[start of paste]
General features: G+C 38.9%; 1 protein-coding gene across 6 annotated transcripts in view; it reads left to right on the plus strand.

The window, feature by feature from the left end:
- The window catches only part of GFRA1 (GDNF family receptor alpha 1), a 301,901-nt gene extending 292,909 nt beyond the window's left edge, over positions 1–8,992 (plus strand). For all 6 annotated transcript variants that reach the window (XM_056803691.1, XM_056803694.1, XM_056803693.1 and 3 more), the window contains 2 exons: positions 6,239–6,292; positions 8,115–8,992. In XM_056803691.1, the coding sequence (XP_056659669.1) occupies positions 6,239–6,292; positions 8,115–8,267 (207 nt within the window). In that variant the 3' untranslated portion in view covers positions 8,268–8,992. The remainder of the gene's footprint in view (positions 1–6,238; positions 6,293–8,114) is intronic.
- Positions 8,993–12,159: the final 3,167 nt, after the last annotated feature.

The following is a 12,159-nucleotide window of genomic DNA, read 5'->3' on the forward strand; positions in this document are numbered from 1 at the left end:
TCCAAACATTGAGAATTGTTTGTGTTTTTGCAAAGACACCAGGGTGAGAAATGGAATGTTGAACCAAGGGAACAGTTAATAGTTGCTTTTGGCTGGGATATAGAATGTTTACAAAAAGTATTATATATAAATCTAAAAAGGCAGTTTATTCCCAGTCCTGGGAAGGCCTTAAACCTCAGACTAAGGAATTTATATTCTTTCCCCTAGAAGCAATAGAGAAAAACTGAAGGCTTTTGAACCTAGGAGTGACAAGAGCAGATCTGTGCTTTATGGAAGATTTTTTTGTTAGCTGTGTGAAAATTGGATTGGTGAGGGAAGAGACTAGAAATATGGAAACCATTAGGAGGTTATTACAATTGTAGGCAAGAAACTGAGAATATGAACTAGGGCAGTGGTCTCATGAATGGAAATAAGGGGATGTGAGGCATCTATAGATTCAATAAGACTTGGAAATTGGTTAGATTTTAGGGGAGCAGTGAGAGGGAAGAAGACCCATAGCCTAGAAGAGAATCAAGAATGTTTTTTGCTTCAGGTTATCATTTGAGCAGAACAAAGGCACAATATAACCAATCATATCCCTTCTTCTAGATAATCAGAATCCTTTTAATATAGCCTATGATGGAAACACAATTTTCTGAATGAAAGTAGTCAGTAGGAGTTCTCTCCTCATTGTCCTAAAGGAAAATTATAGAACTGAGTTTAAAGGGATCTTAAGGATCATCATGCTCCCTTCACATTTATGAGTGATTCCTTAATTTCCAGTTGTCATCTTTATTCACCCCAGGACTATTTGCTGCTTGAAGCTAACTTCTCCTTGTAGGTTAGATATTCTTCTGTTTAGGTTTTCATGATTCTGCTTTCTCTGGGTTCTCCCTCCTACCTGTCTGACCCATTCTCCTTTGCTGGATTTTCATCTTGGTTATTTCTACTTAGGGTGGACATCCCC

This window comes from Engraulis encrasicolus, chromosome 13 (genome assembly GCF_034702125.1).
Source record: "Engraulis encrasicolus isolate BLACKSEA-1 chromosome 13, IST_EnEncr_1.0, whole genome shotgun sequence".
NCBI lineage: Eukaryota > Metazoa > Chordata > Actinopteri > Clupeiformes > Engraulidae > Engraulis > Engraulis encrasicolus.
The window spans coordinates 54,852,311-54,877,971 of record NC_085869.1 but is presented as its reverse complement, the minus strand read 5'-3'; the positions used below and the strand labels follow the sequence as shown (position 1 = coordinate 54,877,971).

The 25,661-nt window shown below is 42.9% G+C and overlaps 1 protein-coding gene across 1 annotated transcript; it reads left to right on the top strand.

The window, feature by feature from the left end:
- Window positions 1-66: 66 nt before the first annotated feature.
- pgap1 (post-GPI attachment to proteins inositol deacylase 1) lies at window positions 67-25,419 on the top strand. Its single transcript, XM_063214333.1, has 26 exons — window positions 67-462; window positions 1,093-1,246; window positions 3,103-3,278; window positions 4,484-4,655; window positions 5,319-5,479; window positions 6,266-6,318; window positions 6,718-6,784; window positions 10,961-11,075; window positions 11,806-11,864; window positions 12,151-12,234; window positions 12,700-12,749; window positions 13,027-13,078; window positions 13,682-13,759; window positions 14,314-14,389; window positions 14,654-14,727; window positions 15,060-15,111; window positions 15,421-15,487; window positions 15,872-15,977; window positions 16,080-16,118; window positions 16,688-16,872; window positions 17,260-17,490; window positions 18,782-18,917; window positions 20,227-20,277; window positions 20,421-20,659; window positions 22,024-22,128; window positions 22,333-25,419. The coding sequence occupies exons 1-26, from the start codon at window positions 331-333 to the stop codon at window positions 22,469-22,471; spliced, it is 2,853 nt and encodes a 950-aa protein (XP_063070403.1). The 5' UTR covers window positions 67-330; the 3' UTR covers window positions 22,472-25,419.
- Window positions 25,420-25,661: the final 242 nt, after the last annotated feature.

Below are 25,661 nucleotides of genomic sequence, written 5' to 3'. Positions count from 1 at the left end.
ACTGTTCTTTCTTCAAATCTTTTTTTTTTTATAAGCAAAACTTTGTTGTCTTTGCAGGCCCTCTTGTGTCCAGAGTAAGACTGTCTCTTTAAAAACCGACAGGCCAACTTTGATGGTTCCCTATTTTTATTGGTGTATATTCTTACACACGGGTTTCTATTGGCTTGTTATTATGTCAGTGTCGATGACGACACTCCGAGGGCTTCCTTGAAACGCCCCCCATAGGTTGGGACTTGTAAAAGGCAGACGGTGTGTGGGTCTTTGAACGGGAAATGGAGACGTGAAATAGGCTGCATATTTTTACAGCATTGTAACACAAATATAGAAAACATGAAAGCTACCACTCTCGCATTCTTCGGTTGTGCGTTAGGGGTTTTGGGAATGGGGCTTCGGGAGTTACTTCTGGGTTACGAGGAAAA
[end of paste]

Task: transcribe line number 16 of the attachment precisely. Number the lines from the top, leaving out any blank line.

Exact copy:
Below are 25,661 nucleotides of genomic sequence, written 5' to 3'. Positions count from 1 at the left end.